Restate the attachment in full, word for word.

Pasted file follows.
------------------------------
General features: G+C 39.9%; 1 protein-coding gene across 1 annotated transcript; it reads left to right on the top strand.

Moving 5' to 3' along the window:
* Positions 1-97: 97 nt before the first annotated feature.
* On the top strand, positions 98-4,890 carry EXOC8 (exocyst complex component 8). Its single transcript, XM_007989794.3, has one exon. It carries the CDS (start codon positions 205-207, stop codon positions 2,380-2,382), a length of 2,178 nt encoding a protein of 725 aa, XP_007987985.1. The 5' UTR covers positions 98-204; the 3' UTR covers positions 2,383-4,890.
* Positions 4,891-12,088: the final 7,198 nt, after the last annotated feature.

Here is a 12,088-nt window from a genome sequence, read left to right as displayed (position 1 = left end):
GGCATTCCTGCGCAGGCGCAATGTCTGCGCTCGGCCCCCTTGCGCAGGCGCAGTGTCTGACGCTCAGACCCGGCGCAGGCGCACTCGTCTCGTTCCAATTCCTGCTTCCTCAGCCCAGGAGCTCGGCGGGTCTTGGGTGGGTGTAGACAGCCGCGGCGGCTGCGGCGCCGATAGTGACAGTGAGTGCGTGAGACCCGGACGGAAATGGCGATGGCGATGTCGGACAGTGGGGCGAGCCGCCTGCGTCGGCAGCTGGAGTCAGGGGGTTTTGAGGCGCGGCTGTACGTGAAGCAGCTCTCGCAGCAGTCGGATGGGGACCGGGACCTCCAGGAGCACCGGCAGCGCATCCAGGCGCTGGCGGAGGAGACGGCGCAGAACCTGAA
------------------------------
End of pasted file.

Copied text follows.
General features: G+C 39.9%; 1 protein-coding gene across 1 annotated transcript; it reads left to right on the top strand.

Moving 5' to 3' along the window:
* Positions 1-97: 97 nt before the first annotated feature.
* On the top strand, positions 98-4,890 carry EXOC8 (exocyst complex component 8). Its single transcript, XM_007989794.3, has one exon. It carries the CDS (start codon positions 205-207, stop codon positions 2,380-2,382), a length of 2,178 nt encoding a protein of 725 aa, XP_007987985.1. The 5' UTR covers positions 98-204; the 3' UTR covers positions 2,383-4,890.
* Positions 4,891-12,088: the final 7,198 nt, after the last annotated feature.

Here is a 12,088-nt window from a genome sequence, read left to right as displayed (position 1 = left end):
GGCATTCCTGCGCAGGCGCAATGTCTGCGCTCGGCCCCCTTGCGCAGGCGCAGTGTCTGACGCTCAGACCCGGCGCAGGCGCACTCGTCTCGTTCCAATTCCTGCTTCCTCAGCCCAGGAGCTCGGCGGGTCTTGGGTGGGTGTAGACAGCCGCGGCGGCTGCGGCGCCGATAGTGACAGTGAGTGCGTGAGACCCGGACGGAAATGGCGATGGCGATGTCGGACAGTGGGGCGAGCCGCCTGCGTCGGCAGCTGGAGTCAGGGGGTTTTGAGGCGCGGCTGTACGTGAAGCAGCTCTCGCAGCAGTCGGATGGGGACCGGGACCTCCAGGAGCACCGGCAGCGCATCCAGGCGCTGGCGGAGGAGACGGCGCAGAACCTGAA